Friday, December 5, 2014

6 Fascinating Facts about Fasteners

It’s always a surprise when you learn something new or interesting about a subject you thought you knew everything about. Well fasteners are pretty cut and dry, right? Read on for a few facts about fasteners that may amaze you!
1. If you’ve ever designed a part with a tapped hole, you may have wondered, “How many threads do I need to make a strong connection?” The answer is that it varies, but six at most.  Because bolts stretch slightly when load is applied, the loading on each thread is different. When you apply a tensile load on a threaded fastener, the first thread at the point of connection sees the highest percentage of the load. The load on each thread decreases from there, as seen in the table below. Additional threads beyond the sixth will not further distribute the load and will not make the connection any stronger.
Thread #
% of Load
Cumulative % of Load
223    57    
316    73    
411    84    
59    93    
67    100    
2. There is a common misconception that black-oxide alloy steel socket head cap screws (SHCS) are ‘grade 8’. This is believed because grade 8 fasteners are so widely available that the label has become associated with all high-strength fasteners. Technically speaking, to be considered ‘grade 8’, a fastener has to meet industry standards for various characteristics. Three of the most important physical properties of SHCS are inconsistent with the ‘grade 8’ classification: tensile strength, hardness, and markings on the bolt head. SHCS are actually stronger than ‘grade 8’, and have more in common with grade 9 fasteners.

3. When a bolted connection will be subjected to a fatigue loading, you want to tighten the bolt up to its yielding point for maximum strength. A bolt will experience zero change in load if the applied tensile force is less than the compressive force of the connection. So, a tightly fastened connection is better suited to withstand fatigue loading than a loose connection because the bolt itself will not sense the fatigue load, although you still need to make sure the bolt is properly sized. . If the applied torque is critical for your application, make sure that you apply the recommended torque to the head of the bolt, rather than the nut. Torquing the nut can result in different nut factors and change the torque required to achieve proper pre-load.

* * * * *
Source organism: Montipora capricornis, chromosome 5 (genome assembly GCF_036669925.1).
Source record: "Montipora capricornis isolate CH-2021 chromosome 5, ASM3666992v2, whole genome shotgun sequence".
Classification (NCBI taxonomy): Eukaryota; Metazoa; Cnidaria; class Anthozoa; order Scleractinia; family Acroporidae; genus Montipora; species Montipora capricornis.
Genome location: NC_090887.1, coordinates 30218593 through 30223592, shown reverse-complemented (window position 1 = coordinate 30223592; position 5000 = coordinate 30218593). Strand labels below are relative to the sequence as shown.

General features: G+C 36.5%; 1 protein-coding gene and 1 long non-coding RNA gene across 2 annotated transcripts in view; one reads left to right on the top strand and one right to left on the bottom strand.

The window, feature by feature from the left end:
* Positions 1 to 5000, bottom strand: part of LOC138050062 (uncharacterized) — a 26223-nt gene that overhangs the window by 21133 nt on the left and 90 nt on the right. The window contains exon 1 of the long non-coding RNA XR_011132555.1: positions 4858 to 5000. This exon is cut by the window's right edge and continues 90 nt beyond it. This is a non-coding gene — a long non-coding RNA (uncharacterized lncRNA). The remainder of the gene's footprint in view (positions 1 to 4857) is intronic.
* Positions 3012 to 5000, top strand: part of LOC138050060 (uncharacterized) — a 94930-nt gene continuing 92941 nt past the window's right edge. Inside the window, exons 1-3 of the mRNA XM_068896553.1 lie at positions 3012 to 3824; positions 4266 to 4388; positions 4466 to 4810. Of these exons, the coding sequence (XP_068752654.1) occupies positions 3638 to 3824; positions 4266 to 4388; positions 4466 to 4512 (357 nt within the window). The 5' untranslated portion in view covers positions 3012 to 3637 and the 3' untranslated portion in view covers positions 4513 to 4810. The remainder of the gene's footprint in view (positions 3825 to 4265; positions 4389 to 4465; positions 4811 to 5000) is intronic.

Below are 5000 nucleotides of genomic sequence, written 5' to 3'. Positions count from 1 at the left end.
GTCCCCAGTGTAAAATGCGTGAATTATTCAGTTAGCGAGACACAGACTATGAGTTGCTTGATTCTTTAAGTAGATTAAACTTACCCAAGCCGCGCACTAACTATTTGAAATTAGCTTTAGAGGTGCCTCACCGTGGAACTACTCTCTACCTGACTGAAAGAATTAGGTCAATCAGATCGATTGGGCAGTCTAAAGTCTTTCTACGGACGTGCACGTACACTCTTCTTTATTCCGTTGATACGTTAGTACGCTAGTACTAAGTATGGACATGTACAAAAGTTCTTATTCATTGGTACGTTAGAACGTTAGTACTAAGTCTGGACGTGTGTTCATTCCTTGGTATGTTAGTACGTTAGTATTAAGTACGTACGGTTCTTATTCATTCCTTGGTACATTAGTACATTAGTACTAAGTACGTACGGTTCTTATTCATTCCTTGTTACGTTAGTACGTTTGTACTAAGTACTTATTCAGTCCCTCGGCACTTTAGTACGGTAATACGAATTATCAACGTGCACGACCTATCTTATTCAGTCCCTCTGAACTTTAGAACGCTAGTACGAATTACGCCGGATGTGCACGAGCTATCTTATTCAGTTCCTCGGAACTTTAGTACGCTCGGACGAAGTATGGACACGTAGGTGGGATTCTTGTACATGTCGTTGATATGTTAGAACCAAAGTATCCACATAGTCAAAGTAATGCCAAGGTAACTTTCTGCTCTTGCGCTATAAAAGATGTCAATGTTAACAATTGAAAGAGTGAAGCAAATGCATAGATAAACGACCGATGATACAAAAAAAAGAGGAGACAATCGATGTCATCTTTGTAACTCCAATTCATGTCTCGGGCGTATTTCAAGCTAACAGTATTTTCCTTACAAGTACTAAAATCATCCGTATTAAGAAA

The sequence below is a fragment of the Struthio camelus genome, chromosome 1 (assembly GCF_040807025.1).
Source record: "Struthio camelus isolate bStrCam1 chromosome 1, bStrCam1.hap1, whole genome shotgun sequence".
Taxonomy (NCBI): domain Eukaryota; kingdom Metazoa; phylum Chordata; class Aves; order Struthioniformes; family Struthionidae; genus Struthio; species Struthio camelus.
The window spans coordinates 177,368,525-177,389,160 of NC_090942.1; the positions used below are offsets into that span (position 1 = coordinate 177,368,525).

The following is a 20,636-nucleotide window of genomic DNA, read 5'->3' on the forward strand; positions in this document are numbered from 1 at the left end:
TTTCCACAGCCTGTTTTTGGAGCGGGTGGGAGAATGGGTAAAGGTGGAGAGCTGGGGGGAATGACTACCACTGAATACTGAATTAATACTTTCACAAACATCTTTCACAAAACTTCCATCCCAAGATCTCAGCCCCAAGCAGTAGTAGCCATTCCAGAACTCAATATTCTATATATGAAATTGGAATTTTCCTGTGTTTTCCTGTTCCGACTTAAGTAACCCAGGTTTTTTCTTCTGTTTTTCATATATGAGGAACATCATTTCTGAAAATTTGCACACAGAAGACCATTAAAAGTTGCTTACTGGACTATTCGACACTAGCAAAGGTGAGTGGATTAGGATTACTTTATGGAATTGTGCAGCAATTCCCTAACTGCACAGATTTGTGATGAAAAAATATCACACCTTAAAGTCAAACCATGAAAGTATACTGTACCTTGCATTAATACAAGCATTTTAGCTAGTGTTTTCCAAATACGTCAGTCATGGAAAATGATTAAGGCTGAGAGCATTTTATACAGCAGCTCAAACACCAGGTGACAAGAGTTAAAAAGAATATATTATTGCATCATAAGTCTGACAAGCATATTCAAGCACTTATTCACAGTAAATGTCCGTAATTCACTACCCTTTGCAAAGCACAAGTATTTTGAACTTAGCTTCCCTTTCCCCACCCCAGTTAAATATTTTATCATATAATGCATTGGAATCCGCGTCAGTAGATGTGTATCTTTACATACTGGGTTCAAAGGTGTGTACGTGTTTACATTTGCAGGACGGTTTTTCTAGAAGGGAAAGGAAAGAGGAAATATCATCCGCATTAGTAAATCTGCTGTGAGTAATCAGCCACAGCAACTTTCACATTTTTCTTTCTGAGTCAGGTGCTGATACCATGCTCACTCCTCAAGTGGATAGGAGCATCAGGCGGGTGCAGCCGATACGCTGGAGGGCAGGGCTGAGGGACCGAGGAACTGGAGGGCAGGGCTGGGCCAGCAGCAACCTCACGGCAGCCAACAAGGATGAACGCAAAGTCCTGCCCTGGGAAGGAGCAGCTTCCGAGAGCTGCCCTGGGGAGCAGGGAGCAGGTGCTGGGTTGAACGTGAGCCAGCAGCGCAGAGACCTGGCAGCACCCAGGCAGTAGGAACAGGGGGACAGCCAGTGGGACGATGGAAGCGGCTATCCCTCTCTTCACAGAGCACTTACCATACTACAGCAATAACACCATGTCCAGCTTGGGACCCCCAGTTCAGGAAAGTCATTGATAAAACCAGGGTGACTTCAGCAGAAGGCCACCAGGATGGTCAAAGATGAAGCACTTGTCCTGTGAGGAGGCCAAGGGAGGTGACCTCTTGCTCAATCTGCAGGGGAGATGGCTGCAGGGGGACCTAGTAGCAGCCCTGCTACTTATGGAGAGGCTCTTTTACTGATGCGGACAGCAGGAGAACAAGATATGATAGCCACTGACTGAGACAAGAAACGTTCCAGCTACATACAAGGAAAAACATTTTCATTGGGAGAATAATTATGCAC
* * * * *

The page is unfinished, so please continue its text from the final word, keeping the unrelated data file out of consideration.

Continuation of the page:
4. Have you ever seen a fastener labeled with a 2A or 3B rating and wondered what that meant? That number-letter combo is used to indicate the thread class of the fastener. Thread classes include 1, 2, 3 (loose to tight), A (external), and B (internal). These ratings are clearance fits which indicates that they assemble without interference. Classes 1A and 1B are rarely used, but are a good choice when quick assembly and disassembly are a priority. Classes 2A and 2B are the most common thread classes because they offer a good balance between price and quality. 3A and 3B are best used in applications requiring close tolerances and a strong connection. Socket cap and socket set screws are usually class 3A.
Bolts and fasteners5. All fasteners are available with either coarse or fine threads, and each option has its own distinct advantages. Finely threaded bolts have larger stress areas than coarse bolts of the same diameter, so if you are limited on the bolt size due to dimensional constraints, choose a fine thread for greater strength. Fine threads are also a better choice when threading a thin walled member. When you don’t have much depth to work with, you want to utilize their greater number of threads per inch. Fine threads also permit greater adjustment accuracy by requiring more rotations to move linearly.
On the other hand, coarsely threaded bolts are less likely to be cross threaded during assembly. They also allow for quicker assembly and disassembly, so choose these when you will be reassembling a part often. If the threads will be exposed to harsh conditions or chemicals, a coarsely threaded fastener should be considered for its thicker plating or coating.

6. When designing a clearance hole for a bolt, it helps to refer to a chart to pick the correct hole size.  Similarly, when pre-drilling a hole that is to be tapped, it helps to have a chart to refer to the appropriate size pilot hole. 

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